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may their memories always be for a blessing.

10/21/2021 09:14:09 AM

Oct21

Rabbi Jeffrey Myers

We are on the cusp of the week that none of us look forward to, as we observe the third commemoration of the massacre at the Tree of Life. One of the questions that I most frequently get asked is: how are you and the community doing? My general answer is that when viewed from 30,000 feet, I would hope that there is an upward trend towards healing. When viewed under a microscope, that same line shows regular peaks and valleys, representing the times of the day that the mental health is good and the times that it is not. For this coming week, I would anticipate that there will be far more valleys than peaks, and that is ok, because we are human.

If you are feeling depressed or overwhelmed, you are not alone, and there is assistance out there, so that you do not feel as though you have to manage alone. You do not. If you do not know where to go, please reach out to me, and I will do my best to help you.

If you are like me, you most probably have more questions than answers, with the grandest of all questions being “What is the proper way to remember”? With the Jewish community faced with an unprecedented act in annals of American history, we have to look elsewhere for answers. Alas, our history is replete with examples of horror. In the end, we remember our loved ones, regardless of the number, through study and gemilut chasadim, the performance of deeds of lovingkindness. We do them, I think, for two reasons: 1) To elevate the souls of our departed, and 2) To demonstrate to the rest of the world that despite your antisemitism, we do more Jewish. Thus, our community will virtually welcome guest scholars from across the globe as well as fan out throughout the greater Pittsburgh area to lend a hand to those in need.

The uniqueness of the Jewish calendar is that we are based upon the lunar cycle, with a lunar month consisting of 29 ½ days. A lunar year is 354 days long, so solar and lunar dates rarely coincide. To be certain that Passover, a Spring holiday, occurs in the Spring, we add a lunar month of thirty days seven times within a nineteen-year cycle. Thus, according to some, our holidays are always early, as they were this year, or late. From a Jewish perspective, they are always on time.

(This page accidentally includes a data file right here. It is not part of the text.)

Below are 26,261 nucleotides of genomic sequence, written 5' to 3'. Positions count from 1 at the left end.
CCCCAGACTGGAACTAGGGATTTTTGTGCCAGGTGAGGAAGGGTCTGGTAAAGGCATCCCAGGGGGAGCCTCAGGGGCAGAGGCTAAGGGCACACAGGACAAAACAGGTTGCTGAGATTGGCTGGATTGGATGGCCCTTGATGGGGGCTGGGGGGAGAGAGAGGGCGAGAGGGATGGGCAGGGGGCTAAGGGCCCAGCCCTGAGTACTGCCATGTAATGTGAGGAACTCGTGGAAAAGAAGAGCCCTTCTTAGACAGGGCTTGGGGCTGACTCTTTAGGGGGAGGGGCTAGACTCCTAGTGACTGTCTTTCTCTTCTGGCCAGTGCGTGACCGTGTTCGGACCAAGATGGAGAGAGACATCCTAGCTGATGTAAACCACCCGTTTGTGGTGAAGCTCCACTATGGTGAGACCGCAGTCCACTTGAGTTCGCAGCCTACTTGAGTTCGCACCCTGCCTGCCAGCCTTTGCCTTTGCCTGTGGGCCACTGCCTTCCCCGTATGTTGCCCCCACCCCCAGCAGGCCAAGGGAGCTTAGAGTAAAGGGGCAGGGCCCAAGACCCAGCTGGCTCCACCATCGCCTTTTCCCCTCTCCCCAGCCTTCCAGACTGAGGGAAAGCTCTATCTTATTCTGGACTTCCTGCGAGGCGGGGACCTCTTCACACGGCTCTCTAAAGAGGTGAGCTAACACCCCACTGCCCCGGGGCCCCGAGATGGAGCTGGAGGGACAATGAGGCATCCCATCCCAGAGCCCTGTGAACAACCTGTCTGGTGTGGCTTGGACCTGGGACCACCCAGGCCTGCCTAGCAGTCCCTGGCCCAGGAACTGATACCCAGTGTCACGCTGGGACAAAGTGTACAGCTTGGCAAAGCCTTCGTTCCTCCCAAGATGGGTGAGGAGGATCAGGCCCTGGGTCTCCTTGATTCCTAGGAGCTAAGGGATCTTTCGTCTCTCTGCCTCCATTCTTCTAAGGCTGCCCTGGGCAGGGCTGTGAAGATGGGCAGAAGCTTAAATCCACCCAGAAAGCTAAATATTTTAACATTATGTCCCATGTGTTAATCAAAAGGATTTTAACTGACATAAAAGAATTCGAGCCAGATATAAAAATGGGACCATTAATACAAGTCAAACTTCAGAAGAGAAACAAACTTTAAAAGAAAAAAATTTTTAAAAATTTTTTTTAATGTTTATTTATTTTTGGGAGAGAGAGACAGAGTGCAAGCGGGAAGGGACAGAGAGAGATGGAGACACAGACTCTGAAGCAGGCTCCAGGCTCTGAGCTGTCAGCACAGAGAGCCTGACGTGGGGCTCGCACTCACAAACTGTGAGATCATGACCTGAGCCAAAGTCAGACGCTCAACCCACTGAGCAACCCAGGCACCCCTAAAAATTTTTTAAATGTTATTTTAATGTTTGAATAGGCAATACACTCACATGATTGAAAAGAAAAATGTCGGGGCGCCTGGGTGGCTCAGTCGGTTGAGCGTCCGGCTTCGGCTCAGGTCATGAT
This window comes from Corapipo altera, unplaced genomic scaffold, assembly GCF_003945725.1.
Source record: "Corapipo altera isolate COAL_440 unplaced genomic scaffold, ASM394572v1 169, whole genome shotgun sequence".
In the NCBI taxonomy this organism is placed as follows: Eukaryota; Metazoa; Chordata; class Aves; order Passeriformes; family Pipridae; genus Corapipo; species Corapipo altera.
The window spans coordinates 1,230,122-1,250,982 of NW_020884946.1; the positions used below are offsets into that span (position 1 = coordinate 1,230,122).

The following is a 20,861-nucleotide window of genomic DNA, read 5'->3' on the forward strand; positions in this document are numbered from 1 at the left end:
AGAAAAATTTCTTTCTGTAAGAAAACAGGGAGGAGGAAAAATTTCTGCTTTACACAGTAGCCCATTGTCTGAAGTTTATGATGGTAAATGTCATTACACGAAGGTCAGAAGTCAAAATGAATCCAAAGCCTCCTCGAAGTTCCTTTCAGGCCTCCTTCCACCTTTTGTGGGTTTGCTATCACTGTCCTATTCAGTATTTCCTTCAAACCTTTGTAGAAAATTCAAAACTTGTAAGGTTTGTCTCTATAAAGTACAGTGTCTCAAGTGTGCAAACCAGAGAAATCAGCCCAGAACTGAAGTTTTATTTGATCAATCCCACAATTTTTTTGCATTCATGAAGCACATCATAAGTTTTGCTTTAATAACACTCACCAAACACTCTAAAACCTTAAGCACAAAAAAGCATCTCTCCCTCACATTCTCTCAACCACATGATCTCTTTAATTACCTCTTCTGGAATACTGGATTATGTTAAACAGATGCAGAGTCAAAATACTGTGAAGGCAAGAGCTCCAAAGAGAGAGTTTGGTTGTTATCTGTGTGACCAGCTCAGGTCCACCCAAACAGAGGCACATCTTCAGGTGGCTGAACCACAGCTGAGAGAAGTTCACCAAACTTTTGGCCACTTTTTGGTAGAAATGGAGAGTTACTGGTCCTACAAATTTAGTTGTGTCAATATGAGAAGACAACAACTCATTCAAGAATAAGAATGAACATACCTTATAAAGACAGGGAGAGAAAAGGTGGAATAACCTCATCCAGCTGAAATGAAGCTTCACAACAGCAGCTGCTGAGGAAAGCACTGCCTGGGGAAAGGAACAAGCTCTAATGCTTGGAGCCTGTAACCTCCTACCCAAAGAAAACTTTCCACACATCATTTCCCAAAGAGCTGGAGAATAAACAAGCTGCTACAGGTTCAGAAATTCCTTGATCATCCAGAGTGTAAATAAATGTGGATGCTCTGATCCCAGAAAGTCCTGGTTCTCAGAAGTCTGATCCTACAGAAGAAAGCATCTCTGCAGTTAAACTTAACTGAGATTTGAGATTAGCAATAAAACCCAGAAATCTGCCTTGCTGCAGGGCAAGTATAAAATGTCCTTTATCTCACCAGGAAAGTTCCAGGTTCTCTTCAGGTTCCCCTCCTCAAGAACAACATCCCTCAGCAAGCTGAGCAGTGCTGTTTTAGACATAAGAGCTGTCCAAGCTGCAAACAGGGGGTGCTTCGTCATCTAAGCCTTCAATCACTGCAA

With the lunar date being the 18th of Cheshvan, and the solar date being October 27, they will coincide every nineteen years. This year, it will be October 24 and October 27. One date, two different observances. The lunar date seems to be a more introspective, internal date. The solar date seems to be a more external, public remembrance. The beauty is that people from all walks of life are moved to commemorate this date in a way that is meaningful to them, and that by itself is incredibly moving to everyone. Our remembrances will continue to evolve over time, but one thing is certain: the love and embrace from the entire world will never be forgotten.

May the memories of

Joyce Fienberg

Richard Gottfried

Rose Mallinger

Jerry Rabinowitz

Cecil Rosenthal

David Rosenthal

Bernice Simon

Sylvan Simon

Daniel Stein

Melvin Wax

Irving Younger

 

always be for a blessing.

Mon, November 29 2021 25 Kislev 5782